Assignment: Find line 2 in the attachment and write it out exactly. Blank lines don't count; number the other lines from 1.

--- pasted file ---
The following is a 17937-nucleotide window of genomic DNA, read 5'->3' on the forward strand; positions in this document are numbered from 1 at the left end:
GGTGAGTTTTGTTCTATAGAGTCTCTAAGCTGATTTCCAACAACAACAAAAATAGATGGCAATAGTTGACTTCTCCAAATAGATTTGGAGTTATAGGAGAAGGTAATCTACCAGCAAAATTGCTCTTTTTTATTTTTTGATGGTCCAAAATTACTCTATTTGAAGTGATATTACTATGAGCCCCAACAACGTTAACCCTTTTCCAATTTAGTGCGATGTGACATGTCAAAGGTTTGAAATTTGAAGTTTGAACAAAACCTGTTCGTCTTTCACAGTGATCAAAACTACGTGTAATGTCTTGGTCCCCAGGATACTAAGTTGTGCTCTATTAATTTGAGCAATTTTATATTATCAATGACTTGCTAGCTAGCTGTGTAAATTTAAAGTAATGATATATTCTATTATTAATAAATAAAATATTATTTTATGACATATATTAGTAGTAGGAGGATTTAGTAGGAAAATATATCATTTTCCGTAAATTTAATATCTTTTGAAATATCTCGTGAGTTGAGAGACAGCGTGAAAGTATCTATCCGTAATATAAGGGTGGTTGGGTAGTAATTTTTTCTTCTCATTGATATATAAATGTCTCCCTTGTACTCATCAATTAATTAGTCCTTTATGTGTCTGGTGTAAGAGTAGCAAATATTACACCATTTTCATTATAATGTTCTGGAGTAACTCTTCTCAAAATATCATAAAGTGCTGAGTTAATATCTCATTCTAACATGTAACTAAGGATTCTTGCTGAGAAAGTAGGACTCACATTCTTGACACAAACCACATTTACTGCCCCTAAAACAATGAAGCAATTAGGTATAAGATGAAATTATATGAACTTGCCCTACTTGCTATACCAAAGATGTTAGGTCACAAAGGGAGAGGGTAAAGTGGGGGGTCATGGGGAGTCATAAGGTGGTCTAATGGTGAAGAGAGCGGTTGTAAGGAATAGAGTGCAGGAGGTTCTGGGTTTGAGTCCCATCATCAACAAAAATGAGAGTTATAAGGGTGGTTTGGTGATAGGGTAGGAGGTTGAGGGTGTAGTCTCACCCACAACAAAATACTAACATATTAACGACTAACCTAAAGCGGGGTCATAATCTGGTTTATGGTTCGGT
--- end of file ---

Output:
GGTGAGTTTTGTTCTATAGAGTCTCTAAGCTGATTTCCAACAACAACAAAAATAGATGGCAATAGTTGACTTCTCCAAATAGATTTGGAGTTATAGGAGAAGGTAATCTACCAGCAAAATTGCTCTTTTTTATTTTTTGATGGTCCAAAATTACTCTATTTGAAGTGATATTACTATGAGCCCCAACAACGTTAACCCTTTTCCAATTTAGTGCGATGTGACATGTCAAAGGTTTGAAATTTGAAGTTTGAACAAAACCTGTTCGTCTTTCACAGTGATCAAAACTACGTGTAATGTCTTGGTCCCCAGGATACTAAGTTGTGCTCTATTAATTTGAGCAATTTTATATTATCAATGACTTGCTAGCTAGCTGTGTAAATTTAAAGTAATGATATATTCTATTATTAATAAATAAAATATTATTTTATGACATATATTAGTAGTAGGAGGATTTAGTAGGAAAATATATCATTTTCCGTAAATTTAATATCTTTTGAAATATCTCGTGAGTTGAGAGACAGCGTGAAAGTATCTATCCGTAATATAAGGGTGGTTGGGTAGTAATTTTTTCTTCTCATTGATATATAAATGTCTCCCTTGTACTCATCAATTAATTAGTCCTTTATGTGTCTGGTGTAAGAGTAGCAAATATTACACCATTTTCATTATAATGTTCTGGAGTAACTCTTCTCAAAATATCATAAAGTGCTGAGTTAATATCTCATTCTAACATGTAACTAAGGATTCTTGCTGAGAAAGTAGGACTCACATTCTTGACACAAACCACATTTACTGCCCCTAAAACAATGAAGCAATTAGGTATAAGATGAAATTATATGAACTTGCCCTACTTGCTATACCAAAGATGTTAGGTCACAAAGGGAGAGGGTAAAGTGGGGGGTCATGGGGAGTCATAAGGTGGTCTAATGGTGAAGAGAGCGGTTGTAAGGAATAGAGTGCAGGAGGTTCTGGGTTTGAGTCCCATCATCAACAAAAATGAGAGTTATAAGGGTGGTTTGGTGATAGGGTAGGAGGTTGAGGGTGTAGTCTCACCCACAACAAAATACTAACATATTAACGACTAACCTAAAGCGGGGTCATAATCTGGTTTATGGTTCGGT